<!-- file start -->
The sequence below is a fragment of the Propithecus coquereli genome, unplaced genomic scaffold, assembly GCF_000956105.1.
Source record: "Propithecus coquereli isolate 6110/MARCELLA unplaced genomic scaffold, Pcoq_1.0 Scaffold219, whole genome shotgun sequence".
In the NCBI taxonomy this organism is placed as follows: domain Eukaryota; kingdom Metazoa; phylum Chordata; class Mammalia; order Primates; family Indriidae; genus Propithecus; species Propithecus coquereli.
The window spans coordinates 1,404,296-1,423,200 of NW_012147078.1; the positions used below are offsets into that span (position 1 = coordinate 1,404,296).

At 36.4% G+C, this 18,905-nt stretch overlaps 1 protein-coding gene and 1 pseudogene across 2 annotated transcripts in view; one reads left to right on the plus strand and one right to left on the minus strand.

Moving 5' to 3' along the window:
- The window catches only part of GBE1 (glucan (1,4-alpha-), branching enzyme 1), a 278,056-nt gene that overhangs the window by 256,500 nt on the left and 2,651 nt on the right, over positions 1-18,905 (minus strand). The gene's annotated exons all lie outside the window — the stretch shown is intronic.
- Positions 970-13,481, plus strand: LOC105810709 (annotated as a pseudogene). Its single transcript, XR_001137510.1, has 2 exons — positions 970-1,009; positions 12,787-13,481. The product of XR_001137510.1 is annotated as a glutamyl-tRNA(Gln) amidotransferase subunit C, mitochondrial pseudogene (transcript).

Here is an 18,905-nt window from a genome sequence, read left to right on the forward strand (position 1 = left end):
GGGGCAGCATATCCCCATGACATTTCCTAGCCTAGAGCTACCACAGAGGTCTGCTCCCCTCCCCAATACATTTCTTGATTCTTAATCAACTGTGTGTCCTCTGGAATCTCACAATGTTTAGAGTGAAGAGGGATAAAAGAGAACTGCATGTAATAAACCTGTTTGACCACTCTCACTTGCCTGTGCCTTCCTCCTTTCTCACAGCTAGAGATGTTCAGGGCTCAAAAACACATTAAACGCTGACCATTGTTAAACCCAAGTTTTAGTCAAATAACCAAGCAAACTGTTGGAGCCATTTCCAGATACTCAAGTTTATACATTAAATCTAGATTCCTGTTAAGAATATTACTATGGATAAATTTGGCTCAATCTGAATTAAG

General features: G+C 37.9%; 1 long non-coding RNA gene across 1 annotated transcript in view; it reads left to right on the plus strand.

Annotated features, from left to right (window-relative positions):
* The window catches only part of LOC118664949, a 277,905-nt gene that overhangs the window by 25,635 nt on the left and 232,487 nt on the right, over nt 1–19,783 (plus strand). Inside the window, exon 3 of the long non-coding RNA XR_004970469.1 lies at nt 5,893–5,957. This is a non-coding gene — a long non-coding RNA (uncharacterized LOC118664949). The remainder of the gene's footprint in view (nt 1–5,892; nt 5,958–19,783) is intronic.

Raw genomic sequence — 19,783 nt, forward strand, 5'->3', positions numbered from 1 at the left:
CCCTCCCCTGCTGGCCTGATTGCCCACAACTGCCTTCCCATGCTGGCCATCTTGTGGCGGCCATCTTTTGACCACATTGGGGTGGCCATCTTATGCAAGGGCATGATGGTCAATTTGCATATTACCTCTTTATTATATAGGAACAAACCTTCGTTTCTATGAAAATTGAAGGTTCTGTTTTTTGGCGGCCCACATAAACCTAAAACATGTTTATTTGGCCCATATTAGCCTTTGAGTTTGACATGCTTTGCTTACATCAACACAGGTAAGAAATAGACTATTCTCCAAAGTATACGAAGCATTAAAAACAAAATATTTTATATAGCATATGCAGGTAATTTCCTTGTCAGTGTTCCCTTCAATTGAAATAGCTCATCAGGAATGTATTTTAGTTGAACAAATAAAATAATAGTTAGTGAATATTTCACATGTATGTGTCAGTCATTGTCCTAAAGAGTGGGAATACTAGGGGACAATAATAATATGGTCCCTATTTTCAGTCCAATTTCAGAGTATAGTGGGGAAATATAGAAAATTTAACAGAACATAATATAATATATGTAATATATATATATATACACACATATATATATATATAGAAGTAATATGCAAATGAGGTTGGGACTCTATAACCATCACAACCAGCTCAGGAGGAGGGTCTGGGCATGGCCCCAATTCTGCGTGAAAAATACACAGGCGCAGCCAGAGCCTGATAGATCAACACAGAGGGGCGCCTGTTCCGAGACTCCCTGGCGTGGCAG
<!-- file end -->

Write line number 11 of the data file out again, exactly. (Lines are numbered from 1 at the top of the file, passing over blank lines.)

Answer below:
General features: G+C 37.9%; 1 long non-coding RNA gene across 1 annotated transcript in view; it reads left to right on the plus strand.